Thursday, July 21, 2011

3 Very Cool Things About Sharks

Oh, the shark. Most people are terrified of them, yet have never seen them but in pictures. They are mutilated for their fins, the eating of which is a symbol of affluence, yet little respect is paid to the shark’s amazing legacy. Sadly, the decimation of many species has been so extreme, that the shark may one day join the ranks of many extinct creatures, whom we can only imagine today.

It’s time some of the sharks’ finer points were brought to light.

Hammerhead shark

Sharks have been here quite awhile.

Scientific evidence through study of fossils indicates that the shark has been inhabiting Earth’s oceans for a period of 400 million years. Fossil evidence shows dinosaurs only started showing up about 230 million years ago, making the shark one of the planet’s oldest inhabitants. Although sharks have evolved from their early inception, for the last 100 million years or so they have remained largely unchanged. Many species have become extinct within this time, but the shark on the whole has survived through millennia, as a testament to their adaptive capabilities and tenacity. Are humans to be responsible for the ultimate demise of their species?

Leopard shark

Sharks are highly intelligent.

Many people think the shark is an instinct-driven predator, and that its only motivation is blood. However, research has shown that sharks are indeed intelligent animals, displaying cognitive behaviors related to problem solving, social activity, and curiosity. They have been observed working as members of a team to fulfill a task. Some scientists think that the intelligence level is comparable to that of a canine. There are many anecdotal reports that the great white can display nipping and nose bumping as a means of trying to figure out what a diver or a vessel is, but when their curiosity is satisfied that it is not a food source or threat, it swims away. Sharks are sensitive to electromagnetic currents, and will steer clear of bait, humans, or areas that exhibit such properties, regardless of whether it is a regular feeding ground or source of food.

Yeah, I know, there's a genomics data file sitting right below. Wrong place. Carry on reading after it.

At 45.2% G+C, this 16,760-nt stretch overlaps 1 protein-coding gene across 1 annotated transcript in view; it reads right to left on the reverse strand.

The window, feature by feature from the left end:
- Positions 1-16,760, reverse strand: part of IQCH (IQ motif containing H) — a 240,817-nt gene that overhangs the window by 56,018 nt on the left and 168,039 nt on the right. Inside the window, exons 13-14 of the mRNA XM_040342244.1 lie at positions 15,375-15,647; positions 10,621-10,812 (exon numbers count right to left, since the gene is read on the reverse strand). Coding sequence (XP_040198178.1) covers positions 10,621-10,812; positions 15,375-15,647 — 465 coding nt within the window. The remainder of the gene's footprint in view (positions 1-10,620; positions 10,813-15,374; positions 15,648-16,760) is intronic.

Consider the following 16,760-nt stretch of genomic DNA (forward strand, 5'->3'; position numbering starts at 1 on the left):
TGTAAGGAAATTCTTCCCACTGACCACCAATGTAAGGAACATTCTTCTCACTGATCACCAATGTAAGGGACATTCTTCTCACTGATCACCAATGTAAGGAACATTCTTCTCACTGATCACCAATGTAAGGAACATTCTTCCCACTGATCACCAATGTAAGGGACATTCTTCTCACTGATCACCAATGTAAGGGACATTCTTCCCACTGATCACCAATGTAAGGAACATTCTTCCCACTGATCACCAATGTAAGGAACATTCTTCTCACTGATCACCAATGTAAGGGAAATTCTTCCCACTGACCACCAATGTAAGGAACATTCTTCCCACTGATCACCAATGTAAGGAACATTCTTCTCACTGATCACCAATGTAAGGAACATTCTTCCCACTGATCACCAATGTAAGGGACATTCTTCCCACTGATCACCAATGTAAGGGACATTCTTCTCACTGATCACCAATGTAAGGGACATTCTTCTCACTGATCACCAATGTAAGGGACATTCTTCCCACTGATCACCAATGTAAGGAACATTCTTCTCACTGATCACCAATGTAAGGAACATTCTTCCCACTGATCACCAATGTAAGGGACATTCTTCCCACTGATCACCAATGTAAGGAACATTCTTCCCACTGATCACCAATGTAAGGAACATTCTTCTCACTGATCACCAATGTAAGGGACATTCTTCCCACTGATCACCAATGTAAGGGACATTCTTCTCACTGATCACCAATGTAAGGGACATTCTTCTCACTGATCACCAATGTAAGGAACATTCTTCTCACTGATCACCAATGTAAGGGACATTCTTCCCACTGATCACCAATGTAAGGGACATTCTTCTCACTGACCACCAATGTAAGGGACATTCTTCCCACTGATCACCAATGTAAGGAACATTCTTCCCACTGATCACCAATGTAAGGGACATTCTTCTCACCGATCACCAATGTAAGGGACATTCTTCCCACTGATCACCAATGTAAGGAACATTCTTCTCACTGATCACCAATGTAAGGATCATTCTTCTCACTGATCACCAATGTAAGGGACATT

Sharks are vital to the world’s ecosystems.

People are often given misinformation as to the danger a shark presents to human life. While attacks have happened, it is statistically more likely for a person to get hit by a car or fatally stung by a bee than it is to be attacked by a shark.

Whale Shark

Humans are not a tasty dish to the shark; they prefer the blubber of sea lions and other ocean creatures. The danger that is less reported is what will happen to the planet’s ecosystems if sharks are removed from the food chain. For example, sharks fill a very important role in keeping numbers of herbivorous fish at bay. If herbivorous populations were allowed to increase ad infinitum, the very phytoplankton that is the source of half of the world’s oxygen would face overconsumption by herbivorous creatures. Sharks are akin to lions and tigers in the food chain — their place at the top allows for a filtering effect that affects every living thing. Because there is no precedent set for the consequences of their extinction, many turn a blind eye to theories regarding this very real situation.

This information is given with the intent to make people think beyond the present time, if only for a minute. Every creature has a role on this planet, and the shark is one of the most important. Instead of acting out of fear or ignorance, we should strive to become educated on the whole issue and make choices based on that information.

As it’s been said in a variety of ways over history: knowledge is power.

Thanks to Leisure Pro and Aqua Pro News

Kathy Dowsett
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